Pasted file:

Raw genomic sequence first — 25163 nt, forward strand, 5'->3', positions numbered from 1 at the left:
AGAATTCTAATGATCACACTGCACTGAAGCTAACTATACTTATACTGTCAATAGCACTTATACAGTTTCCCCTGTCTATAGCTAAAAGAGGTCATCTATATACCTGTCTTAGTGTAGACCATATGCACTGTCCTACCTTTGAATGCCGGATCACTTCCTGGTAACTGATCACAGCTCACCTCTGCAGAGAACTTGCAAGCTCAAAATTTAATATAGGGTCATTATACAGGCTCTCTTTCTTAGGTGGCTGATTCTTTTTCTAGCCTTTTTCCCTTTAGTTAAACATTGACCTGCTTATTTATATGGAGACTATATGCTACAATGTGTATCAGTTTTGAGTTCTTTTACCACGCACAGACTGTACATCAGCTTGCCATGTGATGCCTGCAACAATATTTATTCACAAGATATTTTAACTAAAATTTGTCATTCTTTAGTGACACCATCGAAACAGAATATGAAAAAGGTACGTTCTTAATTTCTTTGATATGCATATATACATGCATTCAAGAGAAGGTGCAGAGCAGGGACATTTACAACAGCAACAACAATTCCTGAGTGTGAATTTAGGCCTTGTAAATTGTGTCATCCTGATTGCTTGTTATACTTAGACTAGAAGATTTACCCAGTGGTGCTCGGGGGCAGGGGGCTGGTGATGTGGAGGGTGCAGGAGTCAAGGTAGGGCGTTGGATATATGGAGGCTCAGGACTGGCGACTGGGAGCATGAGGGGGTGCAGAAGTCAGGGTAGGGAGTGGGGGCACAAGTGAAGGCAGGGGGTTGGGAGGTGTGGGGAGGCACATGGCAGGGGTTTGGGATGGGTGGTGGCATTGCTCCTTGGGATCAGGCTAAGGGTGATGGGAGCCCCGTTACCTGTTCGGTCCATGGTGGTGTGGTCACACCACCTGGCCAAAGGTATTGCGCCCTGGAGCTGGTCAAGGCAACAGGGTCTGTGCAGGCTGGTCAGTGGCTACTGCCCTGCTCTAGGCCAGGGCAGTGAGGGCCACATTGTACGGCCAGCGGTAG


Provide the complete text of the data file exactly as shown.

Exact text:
Raw genomic sequence first — 25163 nt, forward strand, 5'->3', positions numbered from 1 at the left:
AGAATTCTAATGATCACACTGCACTGAAGCTAACTATACTTATACTGTCAATAGCACTTATACAGTTTCCCCTGTCTATAGCTAAAAGAGGTCATCTATATACCTGTCTTAGTGTAGACCATATGCACTGTCCTACCTTTGAATGCCGGATCACTTCCTGGTAACTGATCACAGCTCACCTCTGCAGAGAACTTGCAAGCTCAAAATTTAATATAGGGTCATTATACAGGCTCTCTTTCTTAGGTGGCTGATTCTTTTTCTAGCCTTTTTCCCTTTAGTTAAACATTGACCTGCTTATTTATATGGAGACTATATGCTACAATGTGTATCAGTTTTGAGTTCTTTTACCACGCACAGACTGTACATCAGCTTGCCATGTGATGCCTGCAACAATATTTATTCACAAGATATTTTAACTAAAATTTGTCATTCTTTAGTGACACCATCGAAACAGAATATGAAAAAGGTACGTTCTTAATTTCTTTGATATGCATATATACATGCATTCAAGAGAAGGTGCAGAGCAGGGACATTTACAACAGCAACAACAATTCCTGAGTGTGAATTTAGGCCTTGTAAATTGTGTCATCCTGATTGCTTGTTATACTTAGACTAGAAGATTTACCCAGTGGTGCTCGGGGGCAGGGGGCTGGTGATGTGGAGGGTGCAGGAGTCAAGGTAGGGCGTTGGATATATGGAGGCTCAGGACTGGCGACTGGGAGCATGAGGGGGTGCAGAAGTCAGGGTAGGGAGTGGGGGCACAAGTGAAGGCAGGGGGTTGGGAGGTGTGGGGAGGCACATGGCAGGGGTTTGGGATGGGTGGTGGCATTGCTCCTTGGGATCAGGCTAAGGGTGATGGGAGCCCCGTTACCTGTTCGGTCCATGGTGGTGTGGTCACACCACCTGGCCAAAGGTATTGCGCCCTGGAGCTGGTCAAGGCAACAGGGTCTGTGCAGGCTGGTCAGTGGCTACTGCCCTGCTCTAGGCCAGGGCAGTGAGGGCCACATTGTACGGCCAGCGGTAG